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VR Is Not Dying, Says HTC

HTC wants to reassure everyone that the death of virtual reality is greatly exaggerated.

The technology company debunked a Digital Trends article called “VR Is In A Tailspin And The Sales Numbers Prove It” on its blog Thursday. Using Amazon sales rank data, the publication claimed purchases of VR headsets, like HTC’s Vive, are dropping.

“Taiwan-based HTC launched the Vive headset HTC Vive review in April 2016,” Digital Trends wrote. “At the time, tech experts declared that high-end PC VR had arrived. The $799 HTC Vive, built for relatively high-end PCs, had the entertainment and gaming world scrambling to develop content for the new system, and sales for the system quickly climbed to an impressive top-50 spot despite the higher price tag. Today, though, its sales rank has plummeted.”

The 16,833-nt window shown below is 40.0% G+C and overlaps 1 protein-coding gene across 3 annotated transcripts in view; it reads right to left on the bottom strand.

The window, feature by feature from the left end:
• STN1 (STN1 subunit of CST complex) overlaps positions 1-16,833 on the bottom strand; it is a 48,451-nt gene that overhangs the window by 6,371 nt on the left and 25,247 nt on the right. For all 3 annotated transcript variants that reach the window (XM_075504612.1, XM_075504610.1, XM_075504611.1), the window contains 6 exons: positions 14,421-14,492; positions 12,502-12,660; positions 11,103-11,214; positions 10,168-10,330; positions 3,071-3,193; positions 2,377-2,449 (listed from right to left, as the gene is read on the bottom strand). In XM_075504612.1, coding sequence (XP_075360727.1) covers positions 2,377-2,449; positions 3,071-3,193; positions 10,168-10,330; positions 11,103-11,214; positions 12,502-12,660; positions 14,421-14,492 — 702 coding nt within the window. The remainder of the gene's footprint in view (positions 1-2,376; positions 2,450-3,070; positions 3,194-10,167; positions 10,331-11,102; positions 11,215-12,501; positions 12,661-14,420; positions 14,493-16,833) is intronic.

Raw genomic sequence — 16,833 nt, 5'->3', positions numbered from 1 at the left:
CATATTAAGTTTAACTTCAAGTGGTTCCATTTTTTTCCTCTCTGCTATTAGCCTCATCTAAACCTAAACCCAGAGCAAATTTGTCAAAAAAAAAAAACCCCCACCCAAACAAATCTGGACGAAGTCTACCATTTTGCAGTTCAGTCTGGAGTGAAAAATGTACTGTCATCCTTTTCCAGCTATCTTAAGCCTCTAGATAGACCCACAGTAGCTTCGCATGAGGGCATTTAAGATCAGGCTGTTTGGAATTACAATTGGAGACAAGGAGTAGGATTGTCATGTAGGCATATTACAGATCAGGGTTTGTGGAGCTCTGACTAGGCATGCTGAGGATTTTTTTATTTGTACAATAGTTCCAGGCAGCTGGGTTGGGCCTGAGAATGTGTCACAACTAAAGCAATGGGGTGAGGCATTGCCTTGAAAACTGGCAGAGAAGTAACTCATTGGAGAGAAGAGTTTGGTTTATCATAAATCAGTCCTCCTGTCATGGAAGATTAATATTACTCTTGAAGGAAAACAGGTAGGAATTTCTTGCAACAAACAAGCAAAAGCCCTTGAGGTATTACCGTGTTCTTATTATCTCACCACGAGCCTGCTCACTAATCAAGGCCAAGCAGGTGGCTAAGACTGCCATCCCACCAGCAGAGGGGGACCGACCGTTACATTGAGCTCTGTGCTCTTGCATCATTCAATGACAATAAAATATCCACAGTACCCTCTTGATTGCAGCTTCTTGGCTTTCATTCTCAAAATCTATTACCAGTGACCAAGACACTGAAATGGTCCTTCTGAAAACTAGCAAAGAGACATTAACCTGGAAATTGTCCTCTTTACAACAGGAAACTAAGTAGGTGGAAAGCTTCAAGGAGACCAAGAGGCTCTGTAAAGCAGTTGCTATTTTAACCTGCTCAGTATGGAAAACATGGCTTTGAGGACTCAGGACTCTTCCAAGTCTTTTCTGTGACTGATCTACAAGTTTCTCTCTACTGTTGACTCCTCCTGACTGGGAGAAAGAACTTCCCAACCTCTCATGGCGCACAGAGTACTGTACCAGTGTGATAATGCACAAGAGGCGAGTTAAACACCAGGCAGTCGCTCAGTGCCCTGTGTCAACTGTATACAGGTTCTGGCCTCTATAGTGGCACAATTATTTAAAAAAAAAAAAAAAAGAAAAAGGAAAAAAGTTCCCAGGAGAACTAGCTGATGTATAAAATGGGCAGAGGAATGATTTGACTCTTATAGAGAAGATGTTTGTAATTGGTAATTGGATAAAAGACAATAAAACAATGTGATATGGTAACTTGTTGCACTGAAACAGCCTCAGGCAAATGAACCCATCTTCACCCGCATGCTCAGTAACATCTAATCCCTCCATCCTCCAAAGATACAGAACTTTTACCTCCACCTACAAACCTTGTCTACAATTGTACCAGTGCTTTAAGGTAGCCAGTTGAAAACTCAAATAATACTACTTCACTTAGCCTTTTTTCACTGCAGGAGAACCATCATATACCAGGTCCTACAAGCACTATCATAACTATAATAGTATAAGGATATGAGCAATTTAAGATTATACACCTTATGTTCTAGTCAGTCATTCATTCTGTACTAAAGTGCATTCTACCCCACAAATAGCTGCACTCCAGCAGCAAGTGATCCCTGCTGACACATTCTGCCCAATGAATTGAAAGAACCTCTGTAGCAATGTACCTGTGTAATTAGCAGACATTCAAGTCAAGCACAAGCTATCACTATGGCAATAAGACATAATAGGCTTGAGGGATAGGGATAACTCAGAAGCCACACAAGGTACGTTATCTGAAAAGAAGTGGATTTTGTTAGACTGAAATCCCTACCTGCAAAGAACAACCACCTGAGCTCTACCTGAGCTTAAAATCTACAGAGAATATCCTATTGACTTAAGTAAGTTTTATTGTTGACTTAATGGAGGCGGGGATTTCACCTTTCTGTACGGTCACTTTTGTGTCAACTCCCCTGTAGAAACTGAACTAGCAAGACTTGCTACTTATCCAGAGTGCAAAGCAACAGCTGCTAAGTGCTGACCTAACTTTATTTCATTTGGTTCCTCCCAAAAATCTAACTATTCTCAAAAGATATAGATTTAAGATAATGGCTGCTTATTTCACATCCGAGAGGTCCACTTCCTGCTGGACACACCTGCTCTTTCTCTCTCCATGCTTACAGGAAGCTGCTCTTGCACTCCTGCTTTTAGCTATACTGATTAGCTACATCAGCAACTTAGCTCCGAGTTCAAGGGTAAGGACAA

While HTC said analyst VR forecasts can contain valuable information, they don’t paint the full picture. There’s a reason for the decline, the company said.

“Vive has paced at its highest sales velocity of all time, for weeks on end, and we sold out,” it said. “For a consumer electronic product in its third calendar year, this continued trajectory is nearly unheard of.

“Don’t worry, though: we are ramping up production of the original Vive and units will continue to roll out to online and retail over the coming weeks.”

Last week, market intelligence company SuperData said VR headset shipments are slowing, with the exception of the Oculus Go. While the Go made an estimated 289,000 shipments in Q2 2018, other major headset sales were down 50% in the first half of 2018 compared to the same time last year. But, there are a couple of reasons for this, HTC said. Early consumer VR products like GearVR and Google Cardboard are less enticing than they once were; the companies of premium VR devices aren’t releasing sales figures to substantiate the market’s momentum; and consumer forecasts don’t include location-based entertainment and training industries, which are ramping up VR investment.

Finally, HTC wants to remind people that launching a new technology takes time. “More and more, as people begin to understand the possibilities for virtual applications, word of mouth will grow, and sales will continue their upward trajectory,” it said.

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